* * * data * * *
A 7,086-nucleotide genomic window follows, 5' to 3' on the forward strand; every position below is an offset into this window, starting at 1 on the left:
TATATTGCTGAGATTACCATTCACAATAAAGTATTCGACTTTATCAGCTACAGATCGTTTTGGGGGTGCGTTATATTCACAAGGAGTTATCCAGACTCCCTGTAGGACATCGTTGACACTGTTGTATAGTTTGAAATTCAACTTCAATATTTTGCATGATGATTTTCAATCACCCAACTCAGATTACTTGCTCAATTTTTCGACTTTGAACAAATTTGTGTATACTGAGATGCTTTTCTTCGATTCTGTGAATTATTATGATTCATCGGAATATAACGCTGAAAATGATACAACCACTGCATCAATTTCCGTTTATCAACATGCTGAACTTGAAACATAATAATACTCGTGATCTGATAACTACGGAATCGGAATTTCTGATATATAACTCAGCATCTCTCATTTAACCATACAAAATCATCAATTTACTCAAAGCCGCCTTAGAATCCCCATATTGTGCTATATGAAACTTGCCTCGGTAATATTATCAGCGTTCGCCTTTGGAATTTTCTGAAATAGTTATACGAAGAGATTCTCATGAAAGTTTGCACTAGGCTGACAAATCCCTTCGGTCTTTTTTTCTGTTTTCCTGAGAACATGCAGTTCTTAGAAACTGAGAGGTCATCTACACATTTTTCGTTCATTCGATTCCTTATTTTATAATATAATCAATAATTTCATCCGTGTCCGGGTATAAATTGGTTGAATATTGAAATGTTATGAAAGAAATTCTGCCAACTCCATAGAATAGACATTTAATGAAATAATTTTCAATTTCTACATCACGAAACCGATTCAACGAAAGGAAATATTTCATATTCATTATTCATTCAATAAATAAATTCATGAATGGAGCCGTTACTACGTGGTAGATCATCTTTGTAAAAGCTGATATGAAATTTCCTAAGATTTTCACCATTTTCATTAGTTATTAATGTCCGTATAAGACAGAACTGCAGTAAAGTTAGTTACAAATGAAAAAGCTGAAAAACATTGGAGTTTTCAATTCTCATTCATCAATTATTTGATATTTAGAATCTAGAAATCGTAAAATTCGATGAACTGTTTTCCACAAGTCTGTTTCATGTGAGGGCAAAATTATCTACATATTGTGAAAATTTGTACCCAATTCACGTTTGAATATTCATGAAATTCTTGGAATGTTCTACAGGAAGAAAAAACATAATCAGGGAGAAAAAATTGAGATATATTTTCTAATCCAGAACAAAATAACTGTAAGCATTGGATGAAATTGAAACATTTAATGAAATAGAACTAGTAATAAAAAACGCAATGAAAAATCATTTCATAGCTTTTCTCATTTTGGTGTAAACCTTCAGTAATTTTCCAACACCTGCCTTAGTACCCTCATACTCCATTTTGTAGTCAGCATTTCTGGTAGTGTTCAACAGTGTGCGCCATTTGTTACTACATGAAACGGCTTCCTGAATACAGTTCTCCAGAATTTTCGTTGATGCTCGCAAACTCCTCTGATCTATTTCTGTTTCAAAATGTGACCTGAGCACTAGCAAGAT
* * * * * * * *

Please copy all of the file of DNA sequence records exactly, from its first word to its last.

A 7,086-nucleotide genomic window follows, 5' to 3' on the forward strand; every position below is an offset into this window, starting at 1 on the left:
TATATTGCTGAGATTACCATTCACAATAAAGTATTCGACTTTATCAGCTACAGATCGTTTTGGGGGTGCGTTATATTCACAAGGAGTTATCCAGACTCCCTGTAGGACATCGTTGACACTGTTGTATAGTTTGAAATTCAACTTCAATATTTTGCATGATGATTTTCAATCACCCAACTCAGATTACTTGCTCAATTTTTCGACTTTGAACAAATTTGTGTATACTGAGATGCTTTTCTTCGATTCTGTGAATTATTATGATTCATCGGAATATAACGCTGAAAATGATACAACCACTGCATCAATTTCCGTTTATCAACATGCTGAACTTGAAACATAATAATACTCGTGATCTGATAACTACGGAATCGGAATTTCTGATATATAACTCAGCATCTCTCATTTAACCATACAAAATCATCAATTTACTCAAAGCCGCCTTAGAATCCCCATATTGTGCTATATGAAACTTGCCTCGGTAATATTATCAGCGTTCGCCTTTGGAATTTTCTGAAATAGTTATACGAAGAGATTCTCATGAAAGTTTGCACTAGGCTGACAAATCCCTTCGGTCTTTTTTTCTGTTTTCCTGAGAACATGCAGTTCTTAGAAACTGAGAGGTCATCTACACATTTTTCGTTCATTCGATTCCTTATTTTATAATATAATCAATAATTTCATCCGTGTCCGGGTATAAATTGGTTGAATATTGAAATGTTATGAAAGAAATTCTGCCAACTCCATAGAATAGACATTTAATGAAATAATTTTCAATTTCTACATCACGAAACCGATTCAACGAAAGGAAATATTTCATATTCATTATTCATTCAATAAATAAATTCATGAATGGAGCCGTTACTACGTGGTAGATCATCTTTGTAAAAGCTGATATGAAATTTCCTAAGATTTTCACCATTTTCATTAGTTATTAATGTCCGTATAAGACAGAACTGCAGTAAAGTTAGTTACAAATGAAAAAGCTGAAAAACATTGGAGTTTTCAATTCTCATTCATCAATTATTTGATATTTAGAATCTAGAAATCGTAAAATTCGATGAACTGTTTTCCACAAGTCTGTTTCATGTGAGGGCAAAATTATCTACATATTGTGAAAATTTGTACCCAATTCACGTTTGAATATTCATGAAATTCTTGGAATGTTCTACAGGAAGAAAAAACATAATCAGGGAGAAAAAATTGAGATATATTTTCTAATCCAGAACAAAATAACTGTAAGCATTGGATGAAATTGAAACATTTAATGAAATAGAACTAGTAATAAAAAACGCAATGAAAAATCATTTCATAGCTTTTCTCATTTTGGTGTAAACCTTCAGTAATTTTCCAACACCTGCCTTAGTACCCTCATACTCCATTTTGTAGTCAGCATTTCTGGTAGTGTTCAACAGTGTGCGCCATTTGTTACTACATGAAACGGCTTCCTGAATACAGTTCTCCAGAATTTTCGTTGATGCTCGCAAACTCCTCTGATCTATTTCTGTTTCAAAATGTGACCTGAGCACTAGCAAGAT